The National Hockey League’s first European general manager soon will board a plane from Finland to the United States with an open mind to embark on another dream.
A tired Jarmo Kekalainen joined Hockey Night in Canada Radio Wednesday afternoon, just hours after agreeing to a multi-year contract with the Columbus Blue Jackets, who fired Scott Howson a day earlier.
“It has been a dream for me [to be an NHL GM]. My real dream is to win the Stanley Cup,” Kekalainen, 46, told HNIC Radio host Elliotte Friedman and co-host Kelly Hrudey. “Now, I’ve got my chance to start building something towards that again.”
Kekalainen, known more to fans as an excellent player evaluator during his previous NHL stops in Ottawa and St. Louis, admittedly wasn’t skilled enough to taste the Cup as a player, lasting only 55 games as a left-winger in six seasons with Boston and Ottawa in the late 1980s and early ‘90s.
He also spent time in the American Hockey League and his native Finland before finishing his career with Vasteras IK in the Swedish Elite League in the 1994-95 season.
Kekalainen joined the Senators later that year and remained for seven seasons in a variety of roles, including director of player personnel and overseeing the annual NHL entry draft and the club’s scouting efforts in Europe.
In 2002, the father of two daughters moved to St. Louis, where he was involved in all facets of hockey operations, most recently serving as assistant GM and director of amateur scouting. Kekalainen left the Blues in 2010 when Doug Armstrong beat him out for the GM’s job, returning to Finland to become president and GM of Jokerit in the Finnish Elite League.
First on his to-do list in Columbus is to evaluate the people with whom he’ll be working closely, from players to coaches to the scouting staff. Kekalainen worked under Blue Jackets president of hockey operations John Davidson in St. Louis and alongside Paul Castron, one of Columbus’ directors of amateur scouting, during his Ottawa days.
“There’s a lot of work to do,” Kekalainen told listeners on Sirius channel 207 and XM channel 92, “but I’m thrilled to get started and couldn’t be more excited.”
While 35 games remain in this lockout-shortened season for the 4-7-2 Blue Jackets — who entered play Wednesday 13th in the Western Conference — many fans are probably already getting excited about how Kekalainen could perform on the draft floor in New Jersey on June 30.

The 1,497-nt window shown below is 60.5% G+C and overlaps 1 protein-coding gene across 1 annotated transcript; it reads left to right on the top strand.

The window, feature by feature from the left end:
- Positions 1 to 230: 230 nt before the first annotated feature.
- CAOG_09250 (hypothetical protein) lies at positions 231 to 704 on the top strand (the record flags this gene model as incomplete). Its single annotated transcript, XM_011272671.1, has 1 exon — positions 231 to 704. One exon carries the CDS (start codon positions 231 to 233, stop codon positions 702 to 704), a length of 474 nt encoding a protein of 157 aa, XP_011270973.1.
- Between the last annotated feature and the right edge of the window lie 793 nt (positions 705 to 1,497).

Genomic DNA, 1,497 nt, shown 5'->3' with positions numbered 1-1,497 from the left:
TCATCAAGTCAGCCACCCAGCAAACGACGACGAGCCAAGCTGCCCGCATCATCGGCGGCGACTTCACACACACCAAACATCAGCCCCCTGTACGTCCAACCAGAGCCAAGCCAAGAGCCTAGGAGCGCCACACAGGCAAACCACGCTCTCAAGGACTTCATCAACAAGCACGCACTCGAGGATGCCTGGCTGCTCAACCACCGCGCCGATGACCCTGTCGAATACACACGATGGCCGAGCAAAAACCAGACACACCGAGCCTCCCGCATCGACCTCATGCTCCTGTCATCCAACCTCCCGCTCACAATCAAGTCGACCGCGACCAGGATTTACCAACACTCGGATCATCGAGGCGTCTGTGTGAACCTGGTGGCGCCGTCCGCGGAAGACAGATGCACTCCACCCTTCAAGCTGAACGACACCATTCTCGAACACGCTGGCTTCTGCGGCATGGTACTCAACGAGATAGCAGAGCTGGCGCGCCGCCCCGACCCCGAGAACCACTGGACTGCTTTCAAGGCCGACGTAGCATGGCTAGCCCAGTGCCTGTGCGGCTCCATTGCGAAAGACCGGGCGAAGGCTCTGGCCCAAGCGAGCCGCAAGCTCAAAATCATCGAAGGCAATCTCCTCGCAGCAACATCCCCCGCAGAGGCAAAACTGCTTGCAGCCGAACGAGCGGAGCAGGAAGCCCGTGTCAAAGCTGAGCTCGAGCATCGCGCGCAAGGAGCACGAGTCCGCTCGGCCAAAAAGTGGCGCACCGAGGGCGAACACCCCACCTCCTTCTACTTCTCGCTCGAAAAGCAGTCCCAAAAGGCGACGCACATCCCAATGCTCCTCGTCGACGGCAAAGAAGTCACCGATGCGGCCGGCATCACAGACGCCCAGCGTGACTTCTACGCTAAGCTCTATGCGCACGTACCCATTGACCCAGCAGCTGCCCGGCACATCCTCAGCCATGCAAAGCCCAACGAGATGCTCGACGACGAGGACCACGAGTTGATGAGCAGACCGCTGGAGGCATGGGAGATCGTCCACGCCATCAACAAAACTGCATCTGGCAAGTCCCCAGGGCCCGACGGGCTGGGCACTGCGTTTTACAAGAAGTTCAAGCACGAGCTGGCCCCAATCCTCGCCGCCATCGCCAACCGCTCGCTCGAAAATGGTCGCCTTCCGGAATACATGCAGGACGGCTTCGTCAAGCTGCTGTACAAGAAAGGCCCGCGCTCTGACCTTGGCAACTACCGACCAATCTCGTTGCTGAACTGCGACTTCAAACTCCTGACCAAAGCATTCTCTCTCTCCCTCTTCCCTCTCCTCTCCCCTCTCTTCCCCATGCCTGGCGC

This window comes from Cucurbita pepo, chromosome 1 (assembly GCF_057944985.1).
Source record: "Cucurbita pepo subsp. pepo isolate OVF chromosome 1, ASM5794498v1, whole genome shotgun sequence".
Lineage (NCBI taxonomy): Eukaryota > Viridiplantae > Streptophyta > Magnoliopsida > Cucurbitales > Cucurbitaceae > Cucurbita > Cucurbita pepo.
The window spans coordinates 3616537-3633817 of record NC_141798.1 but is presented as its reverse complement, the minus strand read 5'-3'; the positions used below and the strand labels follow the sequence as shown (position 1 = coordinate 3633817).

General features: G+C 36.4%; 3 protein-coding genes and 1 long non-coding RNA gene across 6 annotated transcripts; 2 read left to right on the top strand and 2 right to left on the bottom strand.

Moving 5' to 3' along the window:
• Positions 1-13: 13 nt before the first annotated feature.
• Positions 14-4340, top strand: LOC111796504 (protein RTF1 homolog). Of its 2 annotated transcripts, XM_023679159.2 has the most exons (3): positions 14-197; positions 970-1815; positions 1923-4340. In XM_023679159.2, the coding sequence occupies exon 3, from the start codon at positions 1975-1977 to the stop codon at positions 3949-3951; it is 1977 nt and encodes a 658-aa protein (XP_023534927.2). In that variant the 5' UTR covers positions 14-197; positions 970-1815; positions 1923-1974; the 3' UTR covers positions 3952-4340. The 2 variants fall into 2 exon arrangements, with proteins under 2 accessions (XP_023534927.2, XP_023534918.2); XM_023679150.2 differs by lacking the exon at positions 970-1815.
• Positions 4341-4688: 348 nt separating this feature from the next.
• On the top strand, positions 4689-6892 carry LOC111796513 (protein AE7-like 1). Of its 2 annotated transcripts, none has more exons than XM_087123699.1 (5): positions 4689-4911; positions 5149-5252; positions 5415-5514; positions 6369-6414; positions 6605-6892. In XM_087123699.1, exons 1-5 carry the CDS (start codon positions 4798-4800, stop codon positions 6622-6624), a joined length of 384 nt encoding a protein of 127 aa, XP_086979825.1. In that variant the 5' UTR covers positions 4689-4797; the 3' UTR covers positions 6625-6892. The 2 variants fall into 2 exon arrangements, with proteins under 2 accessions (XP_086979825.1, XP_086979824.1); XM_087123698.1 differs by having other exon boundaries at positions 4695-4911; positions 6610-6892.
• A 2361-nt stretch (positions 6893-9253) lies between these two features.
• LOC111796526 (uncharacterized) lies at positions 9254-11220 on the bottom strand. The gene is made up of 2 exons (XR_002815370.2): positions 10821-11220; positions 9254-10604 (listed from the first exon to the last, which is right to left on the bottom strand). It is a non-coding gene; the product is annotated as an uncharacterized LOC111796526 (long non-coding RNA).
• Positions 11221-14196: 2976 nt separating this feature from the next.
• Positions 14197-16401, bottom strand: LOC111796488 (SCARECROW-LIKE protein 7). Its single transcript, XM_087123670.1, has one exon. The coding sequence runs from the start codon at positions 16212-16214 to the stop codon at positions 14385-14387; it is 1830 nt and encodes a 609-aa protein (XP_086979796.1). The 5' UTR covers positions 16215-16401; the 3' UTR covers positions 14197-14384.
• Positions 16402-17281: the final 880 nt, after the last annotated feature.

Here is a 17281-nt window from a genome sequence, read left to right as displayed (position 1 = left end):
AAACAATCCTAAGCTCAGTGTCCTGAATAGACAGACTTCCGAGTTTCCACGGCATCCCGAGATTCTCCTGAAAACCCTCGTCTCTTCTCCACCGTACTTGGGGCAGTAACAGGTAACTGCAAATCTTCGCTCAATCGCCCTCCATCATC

Besides its own first-round selection, Columbus has first-rounders from the New York Rangers and Los Angeles Kings for what many consider to be a deep draft.
Kekalainen remained consistent in his message to be open-minded, saying the team will explore all its options when it comes to either keeping one or more of the draft picks or offering them up for trade.
“It’s a great opportunity for the franchise to have those three picks,” said Kekalainen, adding serious contract talks with Columbus began in the last few days. He joins a Blue Jackets outfit that made the playoffs under Howson in 2009, but has fallen to the depths of the NHL since.
“There are different options with three picks, whether it’s using one pick to move up the draft [order],” he said. “It could be two picks and a player. It could be a variety of things.
“I’ve been in a situation with the St. Louis Blues when we had three [first-round] picks [in 2007]. We moved up, we moved back. I think those are decisions you make once you get to the table with your [draft] list and see who you really want and [where] you have to pick to get him.”
As for a Wednesday night of celebration, a bleary-eyed Kekalainen planned a quiet evening of eating sushi with his wife Tiina before going to bed early.
“I’ve never had so many messages in my entire life from friends, people I know and have known through my hockey career,” he said, “and I’m touched and honoured that they remembered me. I look forward to this challenge.”
Below, Kekalainen answered a few more questions during his 10-minute interview on HNIC Radio:
What are qualities you look for in a player?
“I look for a player with character and heart and hockey sense and instincts. I think the easiest part of scouting is to see the speed and skating ability, the skill and technical stuff. While it’s important to recognize those things … it’s much harder to get to the bottom of a player as far as how he works, what his work habits are, what his character is like. Does he play with heart? Does he compete? Does he have the instincts to play fast and quick hockey that is required in the NHL today to have success as a team?
You have to do your due diligence and be thorough with your approach. I’ve worked with some of the best scouts in hockey. [Former Senators GM] Marshall Johnston is one of the guys that I consider a scout and the boss that I’ve learned so much from. I think his approach was very simple: work hard, watch the game and get to the bottom of the character, hockey sense and instincts.
What advanced stats are important in looking at players and teams?
I think it’s a great tool for support and I look for the facts from stats to see a pattern and confirm something that I’ve seen when I observe the players on the ice. It’s certainly not the main tool that I rely on. It’s hard to keep stats on those intangibles I just mentioned.
Is there a particular stat you believe in?
You win games and lose games by scoring goals and giving up goals, so I think at the end of the day it doesn’t matter how technical you want to get, it’s about goals scored against you and goals you score for your team. That’s the name of the game.
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